Giant Bicycles landed on the map when it shifted the geometry of classic road frames. Giant manufacturers 100% in house, and broke the stigma that performance dictates a high price tag.
Giant Bicycles is the world’s largest bike manufacturer. They not only build for their own label, but also for several of their competitors, including Colnago, Scott, and Trek. Their size means two very important things; first, they have a vast store of knowledge, second, they build all their frames in-house. They intimately know not only what makes a great bike, but have the ability to produce it as efficiently and inexpensively as possible. This makes them both a premium brand and a value brand at the same time; a boon to all cyclists.
One of Giant’s innovations was to create a women’s-specific brand to address female sizing needs. Liv Bikes is Giant; they are designed as equals to Giants, just with sizing tweaks for people who have trouble fitting traditional sizes. Giant women’s mountain bikes, for example, are Liv-branded.
Giant builds in nearly every bike niche, and usually at least a few platforms and in several different component specs. They offer lots of choices. Most models have both aluminum-framed and carbon-framed offerings, with the latter typically getting the “advanced” moniker.
Giant got into MTB in a big way in 1995 by sponsoring the legendary John Tomac, who was a world champion cross-country racer as well as a national champion downhiller. Their commitment to building for every off-road discipline has been there since this start, though back then, there was pretty much just cross-country and downhill.
Nowadays, cross-country bikes are light and fast, but those who don’t compete are often better-off with a trail bike. That’s the meat of Giant’s off-road offerings, with several models to choose from, built in both aluminum and carbon-fiber, including electric and hardtail options. Going down bigger hills and taking bigger hits calls for an enduro bike, and these are typically plenty for even most addled thrill-seekers. Giant’s enduro platform is currently the Reign, and they build it in aluminum, carbon-fiber, and even have an e-bike version.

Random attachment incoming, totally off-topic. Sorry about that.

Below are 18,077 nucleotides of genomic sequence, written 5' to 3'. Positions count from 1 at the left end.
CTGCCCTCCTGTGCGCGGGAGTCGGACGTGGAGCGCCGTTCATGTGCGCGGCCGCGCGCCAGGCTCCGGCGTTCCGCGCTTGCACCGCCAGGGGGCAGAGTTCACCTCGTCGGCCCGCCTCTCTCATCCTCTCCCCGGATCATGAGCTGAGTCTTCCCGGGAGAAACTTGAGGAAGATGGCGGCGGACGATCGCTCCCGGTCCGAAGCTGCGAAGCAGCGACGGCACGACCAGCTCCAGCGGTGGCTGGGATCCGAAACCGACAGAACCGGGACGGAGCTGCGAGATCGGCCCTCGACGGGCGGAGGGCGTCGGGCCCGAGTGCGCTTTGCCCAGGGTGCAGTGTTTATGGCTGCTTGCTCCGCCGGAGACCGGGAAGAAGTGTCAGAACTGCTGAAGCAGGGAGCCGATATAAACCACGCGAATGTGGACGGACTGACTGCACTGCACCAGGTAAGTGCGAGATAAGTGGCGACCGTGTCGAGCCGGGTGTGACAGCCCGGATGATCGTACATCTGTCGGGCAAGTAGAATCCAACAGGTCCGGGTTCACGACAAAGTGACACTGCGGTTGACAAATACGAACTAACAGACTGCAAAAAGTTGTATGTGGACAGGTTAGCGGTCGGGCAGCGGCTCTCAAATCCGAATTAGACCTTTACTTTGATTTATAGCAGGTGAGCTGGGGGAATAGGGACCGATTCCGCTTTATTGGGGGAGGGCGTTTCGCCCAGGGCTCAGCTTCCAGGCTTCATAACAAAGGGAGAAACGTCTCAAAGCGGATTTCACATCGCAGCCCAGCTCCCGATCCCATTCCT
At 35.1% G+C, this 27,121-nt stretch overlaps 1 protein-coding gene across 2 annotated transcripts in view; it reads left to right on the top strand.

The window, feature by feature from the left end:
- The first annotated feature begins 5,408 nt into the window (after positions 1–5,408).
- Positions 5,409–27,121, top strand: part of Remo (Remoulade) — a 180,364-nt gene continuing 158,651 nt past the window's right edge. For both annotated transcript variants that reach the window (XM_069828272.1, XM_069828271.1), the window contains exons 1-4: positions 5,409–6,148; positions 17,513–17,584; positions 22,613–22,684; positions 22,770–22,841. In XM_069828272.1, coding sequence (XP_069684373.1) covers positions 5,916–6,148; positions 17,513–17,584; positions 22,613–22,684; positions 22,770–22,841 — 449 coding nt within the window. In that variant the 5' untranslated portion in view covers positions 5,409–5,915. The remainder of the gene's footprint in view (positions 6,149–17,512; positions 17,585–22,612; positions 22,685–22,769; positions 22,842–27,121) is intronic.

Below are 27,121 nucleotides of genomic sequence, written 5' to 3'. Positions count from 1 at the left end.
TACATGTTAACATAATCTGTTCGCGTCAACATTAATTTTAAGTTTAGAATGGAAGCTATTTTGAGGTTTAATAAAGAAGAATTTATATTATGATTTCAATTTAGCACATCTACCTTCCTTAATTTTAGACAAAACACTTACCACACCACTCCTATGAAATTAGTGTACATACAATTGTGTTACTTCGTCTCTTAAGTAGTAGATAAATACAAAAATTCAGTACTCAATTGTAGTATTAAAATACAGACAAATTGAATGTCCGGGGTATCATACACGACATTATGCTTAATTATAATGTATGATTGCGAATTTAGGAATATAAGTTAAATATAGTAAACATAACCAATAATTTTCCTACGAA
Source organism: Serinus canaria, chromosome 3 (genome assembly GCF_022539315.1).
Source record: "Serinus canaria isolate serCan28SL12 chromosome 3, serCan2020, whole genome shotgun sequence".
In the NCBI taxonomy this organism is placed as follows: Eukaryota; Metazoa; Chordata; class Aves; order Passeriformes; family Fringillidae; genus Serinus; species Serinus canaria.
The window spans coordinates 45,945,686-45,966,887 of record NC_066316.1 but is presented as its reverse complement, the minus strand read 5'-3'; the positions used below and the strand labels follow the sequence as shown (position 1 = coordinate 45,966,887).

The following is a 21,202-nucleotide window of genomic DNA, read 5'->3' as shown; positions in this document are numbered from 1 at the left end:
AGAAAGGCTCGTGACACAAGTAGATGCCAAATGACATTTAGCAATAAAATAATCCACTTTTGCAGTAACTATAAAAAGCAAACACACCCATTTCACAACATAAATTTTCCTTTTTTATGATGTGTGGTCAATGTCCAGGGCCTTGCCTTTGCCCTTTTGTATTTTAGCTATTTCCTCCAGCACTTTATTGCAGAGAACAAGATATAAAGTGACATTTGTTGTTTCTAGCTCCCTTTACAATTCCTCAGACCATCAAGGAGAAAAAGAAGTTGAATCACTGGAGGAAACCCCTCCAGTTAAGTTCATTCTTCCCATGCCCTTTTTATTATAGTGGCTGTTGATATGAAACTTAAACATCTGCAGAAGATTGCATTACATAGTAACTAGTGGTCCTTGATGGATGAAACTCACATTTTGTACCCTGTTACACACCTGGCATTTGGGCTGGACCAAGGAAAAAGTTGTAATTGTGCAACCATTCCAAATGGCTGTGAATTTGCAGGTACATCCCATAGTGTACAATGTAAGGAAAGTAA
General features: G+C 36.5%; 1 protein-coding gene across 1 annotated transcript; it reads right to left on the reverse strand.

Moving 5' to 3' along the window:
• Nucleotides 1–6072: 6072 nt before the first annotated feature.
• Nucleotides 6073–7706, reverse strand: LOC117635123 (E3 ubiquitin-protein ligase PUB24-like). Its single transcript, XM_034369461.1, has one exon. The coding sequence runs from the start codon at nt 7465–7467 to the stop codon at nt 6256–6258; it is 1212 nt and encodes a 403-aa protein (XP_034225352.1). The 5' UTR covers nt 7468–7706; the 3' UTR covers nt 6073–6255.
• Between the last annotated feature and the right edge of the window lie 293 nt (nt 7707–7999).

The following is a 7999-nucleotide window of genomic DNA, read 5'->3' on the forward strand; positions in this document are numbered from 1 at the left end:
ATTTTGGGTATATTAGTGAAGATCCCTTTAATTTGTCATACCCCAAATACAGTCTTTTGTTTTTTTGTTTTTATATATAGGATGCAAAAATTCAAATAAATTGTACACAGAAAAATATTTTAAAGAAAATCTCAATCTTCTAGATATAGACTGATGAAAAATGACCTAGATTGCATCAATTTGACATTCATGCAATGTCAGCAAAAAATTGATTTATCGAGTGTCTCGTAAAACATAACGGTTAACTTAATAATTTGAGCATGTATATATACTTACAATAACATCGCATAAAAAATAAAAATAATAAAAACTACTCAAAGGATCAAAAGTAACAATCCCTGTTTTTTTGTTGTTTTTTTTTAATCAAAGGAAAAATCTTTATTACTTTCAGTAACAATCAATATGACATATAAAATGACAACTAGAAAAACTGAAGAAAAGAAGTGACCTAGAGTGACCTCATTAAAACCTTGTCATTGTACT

While the popularization of compact road geometry started with Giant’s TCR design in 1997, Giant’s first manufacturing innovation was probably mass-producing carbon-fiber frames in 1987; one of the first companies to mass produce in carbon. Their track record with Giant road bikes is one of innovation and refinement. The TCR, their all-purpose road platform, has been built in both aluminum and carbon-fiber for years. It might not seem radical today, but that’s only because so many followed in their draft.
The Pro’s Closet carries the width and depth of used Giant road bikes. Plenty of used Giant Advanced TCR road bikes, as well as the Giant Defy, their fondo bike, not to mention of plenty of Giant Propels, their aero road bike. If you’re looking to get max speed in races against the clock, there’s Giant’s Trinity TT/triathlon bike.
With a long, successful history building road, mountain, and cyclocross bikes, Giant had no problem finding the keys to building great-riding gravel bikes. The Revolt is designed with racing in mind, but also is plenty capable when the goal is adventure. The Revolt can do double-duty as a Giant touring bike, thanks to all the mounting points they designed into the frame. They’ve got cool stuff on the Revolt, like a proprietary compliant seat post, which can be swapped out for a round, standard-diameter dropper post. They’ve got flip-chips at the fork and stays, so you can change the wheelbase to favor smaller or larger tires.
Giant, as you’d expect, offers e-bikes for the road, mountain, gravel, and what they call “lifestyle,” which is what they refer to as commuting. The Giant commuter e-bike line is folded in to their Momentum brand, and offers a range within that as well. Giant’s motor technology is called Syncdrive, and there are five different versions, each tuned to different riding needs. In addition, the motor assist actually lets up for a split-second to make shifts easier, as well as having six embedded sensors which allow the motor to work in coordination with the effort you’re putting into the pedals. There’s a sensor dedicated to determining the slope you’re on, determining the pitch of the climb and adjusting power output accordingly.